Much of life has moved online in the wake of the COVID-19 pandemic, and few industries have been better suited to this new normal than video games.
On this special episode, recorded at CES, Stephanie Llamas, Head of Research and XR at SuperData, a Nielsen company, and Vinay Narayan, Vice President of Platform Strategy and Developer Community at HTC Vive talk about the impact that XR will have on the gaming industry.
The best sports properties in the world will succeed in the long run by understanding the wants and needs of Generation Z and transforming themselves so they can attract and engage fans for years to come.
Despite their young ages, preteen (kids 7-12) gamers in the U.S. collectively spend what some might view as an unfathomable amount of money on video games. And given their desire to be social through gaming, they’re spending most of that money on in-game extras, like outfits, to differentiate...
Today’s digital video games feature many ways to lure gamers into opening up their wallets: microtransactions, downloadable content, gaming subscriptions, etc. Gamers, however, can’t purchase these digital offerings with cash. Traditionally, this is where credit cards come into play. So where...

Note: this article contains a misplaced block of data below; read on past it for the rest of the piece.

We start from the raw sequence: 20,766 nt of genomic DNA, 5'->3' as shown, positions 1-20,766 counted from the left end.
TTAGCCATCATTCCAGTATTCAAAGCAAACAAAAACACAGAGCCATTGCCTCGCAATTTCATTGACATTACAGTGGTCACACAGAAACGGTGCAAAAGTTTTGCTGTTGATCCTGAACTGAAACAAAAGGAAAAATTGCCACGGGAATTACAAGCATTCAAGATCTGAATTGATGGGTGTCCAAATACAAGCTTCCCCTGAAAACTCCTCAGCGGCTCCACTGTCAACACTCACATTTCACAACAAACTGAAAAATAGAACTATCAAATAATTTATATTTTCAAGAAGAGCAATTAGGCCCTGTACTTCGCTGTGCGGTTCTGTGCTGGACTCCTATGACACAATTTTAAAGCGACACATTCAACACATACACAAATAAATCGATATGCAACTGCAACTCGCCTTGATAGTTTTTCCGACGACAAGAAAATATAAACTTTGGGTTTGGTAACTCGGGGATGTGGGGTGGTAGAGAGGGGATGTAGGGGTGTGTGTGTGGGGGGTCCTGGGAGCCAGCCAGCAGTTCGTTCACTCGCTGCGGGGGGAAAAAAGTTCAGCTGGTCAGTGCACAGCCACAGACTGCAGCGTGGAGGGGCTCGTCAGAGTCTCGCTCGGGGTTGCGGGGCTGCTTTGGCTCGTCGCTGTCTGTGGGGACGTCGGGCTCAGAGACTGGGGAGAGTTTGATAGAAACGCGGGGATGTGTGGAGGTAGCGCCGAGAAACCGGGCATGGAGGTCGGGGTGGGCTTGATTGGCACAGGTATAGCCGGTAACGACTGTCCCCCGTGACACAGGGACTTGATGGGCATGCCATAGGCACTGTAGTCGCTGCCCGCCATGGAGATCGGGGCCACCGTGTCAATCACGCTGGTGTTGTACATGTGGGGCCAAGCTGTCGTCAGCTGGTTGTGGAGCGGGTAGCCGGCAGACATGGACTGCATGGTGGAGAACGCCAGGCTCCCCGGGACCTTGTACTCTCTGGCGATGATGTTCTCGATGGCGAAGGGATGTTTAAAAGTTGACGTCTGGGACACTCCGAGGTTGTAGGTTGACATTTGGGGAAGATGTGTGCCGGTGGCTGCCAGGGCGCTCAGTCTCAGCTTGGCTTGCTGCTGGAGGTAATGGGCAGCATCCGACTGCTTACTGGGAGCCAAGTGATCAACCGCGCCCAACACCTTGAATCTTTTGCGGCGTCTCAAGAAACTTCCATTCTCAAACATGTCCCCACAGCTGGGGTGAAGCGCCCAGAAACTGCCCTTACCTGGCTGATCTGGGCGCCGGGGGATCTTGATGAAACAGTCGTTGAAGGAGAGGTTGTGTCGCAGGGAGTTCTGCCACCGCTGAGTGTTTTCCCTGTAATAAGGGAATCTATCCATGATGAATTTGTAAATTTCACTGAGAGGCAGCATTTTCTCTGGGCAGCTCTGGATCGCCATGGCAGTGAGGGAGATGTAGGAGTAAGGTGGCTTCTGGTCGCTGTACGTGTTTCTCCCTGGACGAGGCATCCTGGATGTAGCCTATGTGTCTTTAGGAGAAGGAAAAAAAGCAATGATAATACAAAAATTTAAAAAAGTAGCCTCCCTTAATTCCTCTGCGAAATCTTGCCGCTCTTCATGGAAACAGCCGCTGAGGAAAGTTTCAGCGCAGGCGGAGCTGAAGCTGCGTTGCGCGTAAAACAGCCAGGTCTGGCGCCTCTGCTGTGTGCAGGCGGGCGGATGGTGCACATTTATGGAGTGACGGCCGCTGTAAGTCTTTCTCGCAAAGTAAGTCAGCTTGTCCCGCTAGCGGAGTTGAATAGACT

Believe it or not, pre-teens bring quite a bit to the digital gaming table. Yes, most of the games they play are free, but game makers are steadily evolving their in-game monetization strategies to engage with this surprisingly valuable audience.
For this special report, in collaboration with Leaders, a global sports business organization, Nielsen Sports has focused on the social media endorsement power—and potential—of a younger generation of global athletes.
Unlike elsewhere in the world, corporate sponsorships on professional sports jerseys in the U.S. are far from commonplace. With an inside baseball view of how lucrative they could be for the MLB, however, going mainstream might be just around the corner.
When it comes to video game engagement, the action is no longer limited to simply playing. This is especially true for U.S. Millennials, as 71% of Millennial gamers say they enjoy watching gaming video content as well, largely on platforms like Twitch and YouTube.
Having grown up alongside the first Nintendo Entertainment System, which debuted in North America in 1985, Millennials now have careers, advanced degrees and families. That being said, they’re still gamers at heart, as two-thirds of Americans play video games every month. So what else do we know...